Gadget addicts: There has been much debate between psychiatrists and psychologists whether there is such a thing as internet addiction.
When I got home from holiday, I mentioned technology addiction to one of my friends. She said she was increasingly worried about her husband's obsession with his handheld computer. 'When he comes home from work, he's lucky if he manages 15 minutes talking to the kids before he switches it on,' she said. 'And he's glued to it for the rest of the night. Even during dinner he'd sit gazing at, and interacting with, this thing. I did eventually have to ask him if he could try not using it until the children were in bed.
Charlie Brooker: the dark side of our gadget addiction
We are addicted to gadgets – but what are their side-effects? In his new drama series, Black Mirror, Charlie Brooker explores the dark side of our love affair with technology * -------------------------------------------------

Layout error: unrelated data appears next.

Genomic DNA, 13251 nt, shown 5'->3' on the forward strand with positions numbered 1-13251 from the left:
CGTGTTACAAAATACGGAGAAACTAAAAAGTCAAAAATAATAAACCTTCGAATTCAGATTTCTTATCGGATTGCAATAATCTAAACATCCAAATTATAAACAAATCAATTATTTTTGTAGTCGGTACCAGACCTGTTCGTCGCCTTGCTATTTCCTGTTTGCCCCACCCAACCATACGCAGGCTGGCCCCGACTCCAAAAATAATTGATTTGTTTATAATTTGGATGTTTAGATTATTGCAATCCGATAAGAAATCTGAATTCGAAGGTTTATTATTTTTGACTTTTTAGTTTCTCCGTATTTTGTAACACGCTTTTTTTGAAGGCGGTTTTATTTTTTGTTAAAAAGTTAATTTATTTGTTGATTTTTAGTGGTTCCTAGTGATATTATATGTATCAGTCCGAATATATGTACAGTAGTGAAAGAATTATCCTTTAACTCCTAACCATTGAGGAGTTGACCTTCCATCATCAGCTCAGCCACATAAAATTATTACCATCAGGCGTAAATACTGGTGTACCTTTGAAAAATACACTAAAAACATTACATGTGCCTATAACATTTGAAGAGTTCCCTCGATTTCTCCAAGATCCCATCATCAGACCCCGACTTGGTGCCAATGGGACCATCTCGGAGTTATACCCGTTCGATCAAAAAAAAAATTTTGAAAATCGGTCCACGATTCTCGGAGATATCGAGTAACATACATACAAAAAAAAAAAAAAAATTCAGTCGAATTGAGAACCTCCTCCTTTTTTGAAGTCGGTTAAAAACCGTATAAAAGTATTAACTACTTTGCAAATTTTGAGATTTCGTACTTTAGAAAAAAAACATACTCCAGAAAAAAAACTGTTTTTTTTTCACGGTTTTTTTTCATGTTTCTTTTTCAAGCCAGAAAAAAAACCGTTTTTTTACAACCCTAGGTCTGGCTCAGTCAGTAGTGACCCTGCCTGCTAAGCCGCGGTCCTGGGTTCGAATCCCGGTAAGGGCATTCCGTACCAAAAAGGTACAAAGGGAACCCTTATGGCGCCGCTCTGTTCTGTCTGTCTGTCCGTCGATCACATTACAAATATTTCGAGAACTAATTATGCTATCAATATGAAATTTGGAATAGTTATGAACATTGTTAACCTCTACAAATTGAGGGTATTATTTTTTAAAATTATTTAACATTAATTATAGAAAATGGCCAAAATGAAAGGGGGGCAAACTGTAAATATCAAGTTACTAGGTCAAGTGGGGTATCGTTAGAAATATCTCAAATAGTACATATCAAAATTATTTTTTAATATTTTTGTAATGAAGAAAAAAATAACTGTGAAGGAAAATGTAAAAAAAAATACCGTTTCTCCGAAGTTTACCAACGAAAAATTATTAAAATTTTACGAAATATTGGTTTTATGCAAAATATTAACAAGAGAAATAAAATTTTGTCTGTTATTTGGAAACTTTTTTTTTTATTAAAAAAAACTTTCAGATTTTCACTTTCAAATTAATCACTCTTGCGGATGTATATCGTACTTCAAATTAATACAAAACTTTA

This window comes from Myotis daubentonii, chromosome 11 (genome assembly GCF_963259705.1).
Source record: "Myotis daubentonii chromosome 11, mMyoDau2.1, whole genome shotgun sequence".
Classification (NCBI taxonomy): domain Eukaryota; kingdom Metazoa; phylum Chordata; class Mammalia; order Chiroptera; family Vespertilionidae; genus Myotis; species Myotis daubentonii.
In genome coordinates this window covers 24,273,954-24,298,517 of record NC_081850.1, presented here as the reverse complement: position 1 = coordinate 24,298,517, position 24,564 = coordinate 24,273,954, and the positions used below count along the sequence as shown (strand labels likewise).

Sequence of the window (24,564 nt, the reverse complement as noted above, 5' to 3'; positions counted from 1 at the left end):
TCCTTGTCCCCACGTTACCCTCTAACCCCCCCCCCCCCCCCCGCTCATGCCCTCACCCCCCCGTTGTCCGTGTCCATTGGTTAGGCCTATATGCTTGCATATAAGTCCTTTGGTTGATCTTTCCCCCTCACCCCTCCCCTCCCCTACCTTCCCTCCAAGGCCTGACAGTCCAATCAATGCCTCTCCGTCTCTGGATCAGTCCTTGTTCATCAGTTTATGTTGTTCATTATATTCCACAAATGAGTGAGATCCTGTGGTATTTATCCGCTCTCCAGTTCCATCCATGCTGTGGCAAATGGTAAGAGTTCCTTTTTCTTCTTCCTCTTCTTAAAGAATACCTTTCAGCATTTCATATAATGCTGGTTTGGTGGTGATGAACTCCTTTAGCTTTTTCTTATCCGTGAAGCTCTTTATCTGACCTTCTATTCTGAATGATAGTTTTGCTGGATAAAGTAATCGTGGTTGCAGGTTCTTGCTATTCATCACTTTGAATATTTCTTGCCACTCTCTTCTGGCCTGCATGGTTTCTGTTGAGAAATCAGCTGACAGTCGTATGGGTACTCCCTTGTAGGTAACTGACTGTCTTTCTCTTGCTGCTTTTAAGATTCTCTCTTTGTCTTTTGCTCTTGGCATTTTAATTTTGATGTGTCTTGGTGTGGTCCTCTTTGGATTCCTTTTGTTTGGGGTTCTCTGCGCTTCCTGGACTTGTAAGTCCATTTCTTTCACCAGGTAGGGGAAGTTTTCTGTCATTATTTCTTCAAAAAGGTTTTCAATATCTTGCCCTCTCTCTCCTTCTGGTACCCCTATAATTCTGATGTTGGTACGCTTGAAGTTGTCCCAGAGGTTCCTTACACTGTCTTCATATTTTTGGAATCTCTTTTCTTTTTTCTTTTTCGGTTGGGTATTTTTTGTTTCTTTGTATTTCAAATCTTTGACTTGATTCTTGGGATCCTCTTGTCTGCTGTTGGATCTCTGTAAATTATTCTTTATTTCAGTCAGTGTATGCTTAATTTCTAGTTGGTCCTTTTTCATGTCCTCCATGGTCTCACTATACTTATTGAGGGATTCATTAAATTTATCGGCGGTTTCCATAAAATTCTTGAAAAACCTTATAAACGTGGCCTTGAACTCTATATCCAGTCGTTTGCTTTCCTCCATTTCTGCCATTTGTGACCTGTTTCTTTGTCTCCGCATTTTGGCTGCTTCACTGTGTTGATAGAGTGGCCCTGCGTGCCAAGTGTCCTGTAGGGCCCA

Daniel Kaluuya and Jessica Brown in Fifteen Million Merits. Photograph: Giles Keytes Every life includes significant landmarks: your first kiss, your first job, your first undetected murder. Maybe that's just me. Anyway, last week I experienced a more alarming first: my first unironic conversation with a machine. I was using the new iPhone, the one with Siri, the built-in personal assistant you talk to. You hold down a button and mutter something like "Set the alarm for eight in the morning," or "Remind me to ring Gordon later," and Siri replies, "OK, I'll do that for you," using the voice of Jon Briggs, better known as the voice of The Weakest Link. And he sets everything up, just the way you wanted. Siri is a creep – a servile arselick with zero self-respect – but he works annoyingly well. Which is why, last week, I experienced that watershed moment: for the first time, I spoke to a handheld device unironically. Not for a laugh, or an experiment, but because I wanted it to help me. So that's that. I can now expect to be talking to machines for the rest of my life. Today it's Siri. Tomorrow it'll be a talking car. The day after that I'll be trading banter with a wisecracking smoothie carton. By the time I'm 70 I'll be holding heartbreaking conversations with synthesised imitations of people I once knew who have subsequently died. Maybe I'll hear their voices in my head. Maybe that's how it'll be. The present day is no less crazy. We routinely do things that just five years ago would scarcely have made sense to us. We tweet along to reality shows; we share videos of strangers dropping cats in bins; we dance in front of Xboxes that can see us, and judge us, and find us sorely lacking. It's hard to think of a single human function that technology hasn't somehow altered, apart perhaps from burping. That's pretty much all we have left. Just yesterday I read a news story about a new video game installed above urinals to stop patrons getting bored: you control it by sloshing your urine stream left and right. Read that back to yourself and ask if you live in a sane society. When I was making the series How TV Ruined Your Life, we went out and asked members of the public to comment on a new invention we were claiming was real: a mobile phone that allowed you to call through time, so you could speak to people in the past or future. Many people thought it was real: not so much a testament to gullibility, but an indicator of just how magical today's technology has become. We take miracles for granted on a daily basis. Nonetheless, I relish this stuff. I coo over gadgets, take delight in each new miracle app. Like an addict, I check my Twitter timeline the moment I wake up. And often I wonder: is all this really good for me? For us? None of these things have been foisted upon humankind – we've merrily embraced them. But where is it all leading? If technology is a drug – and it does feel like a drug – then what, precisely, are the side-effects? This area – between delight and discomfort – is...
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